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At HealthSouth Harmarville, Exercise is Essential to Delaying the Progression of Parkinson’s Disease
By Nancy Kennedy

Parkinson’s disease is a dreaded diagnosis and there is no cure for it, but medical science has made significant advances in the treatment and management of the disorder.  One of the most important findings is that exercise, specifically designed for those with Parkinson’s, plays a primary role in limiting the degenerative effects of the condition, slowing its progression. It’s welcome news for those with Parkinson’s and their families, and it’s an invigorating development for healthcare professionals who specialize in their care, including Casey Rodak, occupational therapist, Director of Therapy Operations for HealthSouth Harmarville Rehabilitation Hospital.

In response to the research findings regarding the positive effects of exercise, Rodak and a team of highly qualified physical, occupational and speech therapists have created a dynamic and comprehensive program that improves function and slows the progress of the disorder.

“HealthSouth Harmarville has adopted a program called Parkinson’s Wellness and Recovery, or ‘PWR!Moves,” says Rodak. “It was developed in Arizona by Becky Farley, P.T. We have provided intensive training to six therapists who conduct the program, which incorporates aerobics, resistance and functional task-specific exercise. Research has shown that vigorous, consistent exercise can improve motor symptoms associated with Parkinson’s, including rigidity, balance problems, coordination and small motor movement. The exercise program also addresses depression, anxiety and cognitive problems that are also symptoms of Parkinson’s.”

“Research has shown that vigorous, consistent exercise can improve motor symptoms associated with Parkinson’s, including rigidity, balance problems, coordination and small motor movement. The exercise program also addresses depression, anxiety and cognitive problems that are also symptoms of Parkinson’s.”

Rodak notes that Parkinson’s Disease has received increased media attention in recent months, as public figures like Alan Alda and Neil Diamond have revealed that they have been diagnosed. Despite the attention, however, misconceptions about the disorder persist. “For many people, the image associated with Parkinson’s is of a person with tremors, a shuffling gait and a high risk for falls,” he says.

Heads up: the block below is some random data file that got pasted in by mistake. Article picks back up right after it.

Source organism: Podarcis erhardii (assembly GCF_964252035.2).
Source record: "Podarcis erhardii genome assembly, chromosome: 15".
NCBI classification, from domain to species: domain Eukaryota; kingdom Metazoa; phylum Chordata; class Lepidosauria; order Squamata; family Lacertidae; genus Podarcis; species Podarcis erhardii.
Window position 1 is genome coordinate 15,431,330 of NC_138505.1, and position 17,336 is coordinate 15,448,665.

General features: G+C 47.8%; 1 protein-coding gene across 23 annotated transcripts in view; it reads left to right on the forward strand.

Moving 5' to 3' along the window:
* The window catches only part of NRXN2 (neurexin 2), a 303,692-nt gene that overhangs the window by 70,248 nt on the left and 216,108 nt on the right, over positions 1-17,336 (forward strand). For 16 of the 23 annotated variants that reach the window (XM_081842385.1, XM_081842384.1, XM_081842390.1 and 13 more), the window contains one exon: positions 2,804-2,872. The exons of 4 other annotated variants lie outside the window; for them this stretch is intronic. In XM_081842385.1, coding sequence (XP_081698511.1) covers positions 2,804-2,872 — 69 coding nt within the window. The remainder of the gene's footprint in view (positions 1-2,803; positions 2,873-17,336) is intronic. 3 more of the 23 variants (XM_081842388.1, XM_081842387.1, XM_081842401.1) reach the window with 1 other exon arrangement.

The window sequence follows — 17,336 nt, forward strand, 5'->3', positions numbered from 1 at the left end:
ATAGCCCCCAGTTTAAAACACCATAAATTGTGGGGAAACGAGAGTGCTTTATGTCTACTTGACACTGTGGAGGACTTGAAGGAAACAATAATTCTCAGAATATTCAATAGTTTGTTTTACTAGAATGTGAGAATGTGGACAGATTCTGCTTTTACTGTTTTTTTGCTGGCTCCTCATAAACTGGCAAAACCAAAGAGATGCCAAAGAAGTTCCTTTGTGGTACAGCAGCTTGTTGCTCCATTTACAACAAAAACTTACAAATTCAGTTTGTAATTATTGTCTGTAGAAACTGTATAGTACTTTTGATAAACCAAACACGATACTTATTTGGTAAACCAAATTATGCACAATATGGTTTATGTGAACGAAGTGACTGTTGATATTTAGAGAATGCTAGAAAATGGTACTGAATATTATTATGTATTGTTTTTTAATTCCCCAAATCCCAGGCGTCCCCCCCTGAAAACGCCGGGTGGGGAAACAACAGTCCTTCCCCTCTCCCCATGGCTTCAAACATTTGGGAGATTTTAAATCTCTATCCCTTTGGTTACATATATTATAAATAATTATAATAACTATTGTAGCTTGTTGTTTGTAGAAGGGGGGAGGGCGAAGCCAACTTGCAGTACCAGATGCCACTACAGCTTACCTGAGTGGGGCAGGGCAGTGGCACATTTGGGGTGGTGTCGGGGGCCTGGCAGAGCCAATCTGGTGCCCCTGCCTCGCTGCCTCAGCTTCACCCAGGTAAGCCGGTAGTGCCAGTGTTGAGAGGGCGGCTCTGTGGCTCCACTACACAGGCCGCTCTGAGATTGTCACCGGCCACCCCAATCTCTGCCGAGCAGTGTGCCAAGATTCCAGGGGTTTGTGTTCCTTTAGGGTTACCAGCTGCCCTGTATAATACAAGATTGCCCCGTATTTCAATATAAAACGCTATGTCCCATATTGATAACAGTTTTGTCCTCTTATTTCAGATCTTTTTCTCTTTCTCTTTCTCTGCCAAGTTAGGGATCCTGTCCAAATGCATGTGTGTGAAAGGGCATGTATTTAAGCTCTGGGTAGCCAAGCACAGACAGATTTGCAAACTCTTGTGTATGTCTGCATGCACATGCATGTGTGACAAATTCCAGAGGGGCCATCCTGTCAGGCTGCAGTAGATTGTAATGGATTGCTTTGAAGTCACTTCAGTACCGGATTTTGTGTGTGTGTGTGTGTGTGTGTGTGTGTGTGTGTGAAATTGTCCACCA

“The truth is that Parkinson’s is a complex disease that affects many of the body’s systems, not only the nerves and muscles. Symptoms can include reduced vocal volume, sensory problems in the feet and cognitive changes.”

Parkinson’s Disease is a degenerative neuromuscular disorder that affects the brain cells which produce a chemical called dopamine, which plays a key role in movement and mobility. It involves physical and non-physical symptoms that frequently lead to isolation and reduced activity, two factors that are predictive of how rapidly the condition will worsen.

“Social isolation and reduced activity are related, and our PWR!Moves program targets these two factors along with motor function. We define ‘wellness’ broadly; it includes physical, emotional, cognitive and social functioning. People who participate in our program gain so much: the exercise itself, which improves neuromuscular symptoms; peer support; socialization opportunities and education. We include information about nutrition, lifestyle management and other relevant topics. The group aspect is the key; people are more likely to exercise with a group than on their own.”

PWR! Moves sessions are offered twice a week, for one hour and are free. The groups include eight to ten participants, and each session lasts for eight weeks. Participants are encouraged to keep up the exercise program at home. In addition, HealthSouth Harmarville hosts a monthly educational support group that focuses on helping people to live well with Parkinson’s.

Persons who wish to participate in the PWR!Moves program initially come in for an individualized Physical Therapy evaluation in the Outpatient Therapy department, to establish a clinical baseline. After the evaluation, opportunities include group PWR!Moves sessions of high or moderate intensity, outpatient physical therapy, and/or creation of a personalized home exercise program.

“Our HealthSouth Harmarville Parkinson’s Program,” says Rodak, “is getting great outcomes and is a game changer. Persons with Parkinson’s disease want to have a good quality of life and independence, as much as possible, for as long as possible. They are aware that their disease will eventually get worse, but there is reason for hope, with many excellent new medications and with the improvements they can achieve through exercise.  All the research shows that exercise is the #1 key to staving off the degenerative effects. Our PWR! Moves program gives people a sense of control and improves the depression and anxiety that are common to the disorder.  It’s empowering and energizing.”

Persons who wish to participate in the PWR!Moves program initially come in for an individualized Physical Therapy evaluation in the Outpatient Therapy department, to establish a clinical baseline. After the evaluation, opportunities include groupPWR!Moves sessions of high or moderate intensity, outpatient physical therapy, and/or creation of a personalized home exercise program.

HealthSouth Harmarville is a rehabilitation hospital that includes inpatient, outpatient and home health services. It is part of HealthSouth’s national network of hospitals and rehab facilities. To learn more, visit www.healthsouthharmarville.com

To learn more about PWR!Moves or to register, call (412) 826-2717

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